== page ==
There are countless more tidbits of life as a parent to relate and enjoy. Although our road is often littered with toy cars, hair bows, and crumbs none of us regrets answering God’s call to parent His creations. When we’re old and grey, hopefully we shall see our children adroitly managing the road God chose for them. It is our responsibility and joy to graciously receive the gifts He has given us and ensure they return to Him.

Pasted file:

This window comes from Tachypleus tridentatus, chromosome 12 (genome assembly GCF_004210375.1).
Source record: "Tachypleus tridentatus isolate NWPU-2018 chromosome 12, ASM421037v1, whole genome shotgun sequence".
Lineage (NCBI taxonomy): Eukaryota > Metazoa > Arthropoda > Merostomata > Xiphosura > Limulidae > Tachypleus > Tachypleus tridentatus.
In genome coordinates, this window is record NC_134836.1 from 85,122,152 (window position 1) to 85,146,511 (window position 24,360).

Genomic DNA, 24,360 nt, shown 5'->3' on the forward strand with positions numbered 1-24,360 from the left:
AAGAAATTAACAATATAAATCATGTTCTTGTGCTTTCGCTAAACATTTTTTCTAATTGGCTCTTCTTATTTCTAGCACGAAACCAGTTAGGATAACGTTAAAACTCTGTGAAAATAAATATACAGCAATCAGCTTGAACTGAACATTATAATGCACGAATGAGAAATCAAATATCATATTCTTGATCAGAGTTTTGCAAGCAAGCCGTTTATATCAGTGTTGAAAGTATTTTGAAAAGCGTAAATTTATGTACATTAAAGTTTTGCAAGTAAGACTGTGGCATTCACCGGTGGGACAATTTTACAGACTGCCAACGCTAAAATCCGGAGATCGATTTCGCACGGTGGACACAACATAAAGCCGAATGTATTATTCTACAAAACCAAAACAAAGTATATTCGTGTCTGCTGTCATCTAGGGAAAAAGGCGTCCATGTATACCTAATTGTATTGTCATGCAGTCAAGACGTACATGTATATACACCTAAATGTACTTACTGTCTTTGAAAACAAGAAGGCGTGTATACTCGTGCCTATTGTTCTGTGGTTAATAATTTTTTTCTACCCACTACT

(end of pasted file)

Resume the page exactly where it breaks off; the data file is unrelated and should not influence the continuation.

Erika V. is a thirty-something mother of two (with four saints in heaven). With a degree in molecular biology, she works for her state’s police crime lab; although her dream is to stay home with her children and homeschool them. Her newly converted husband is a sometime auto mechanic and primarily a stay-at-home dad. Passionate about pro-life issues and science, she is a survivor of breast cancer while pregnant. At 20 weeks pregnant with her daughter (pregnancy number six), she was diagnosed with BRCA1 stage II breast cancer. When local doctors we stumped with the diagnosis, she traveled to MDAnderson where chemotherapy on pregnant women has been done for over twenty years. After delivering her baby girl and undergoing more chemotherapy, Erika has had a whirlwind of surgeries to combat the cancer as well as the complications of cancer treatments. Three years and eight surgeries later, she continues to be passionate about pro-life endeavors, even winning the local Right to Life group’s Life Award and serving on their working board of directors. She authors two blogs, one a mommy blog Biology Brain-Simon Says and one a breast cancer while pregnant blog Erika’s Miracle Journey. Blog posts are often filled with pro-life references, including medical journal articles supporting the pro-life position. While there isn’t often time, she also enjoys horses, reading, gardening, and KY bourbon.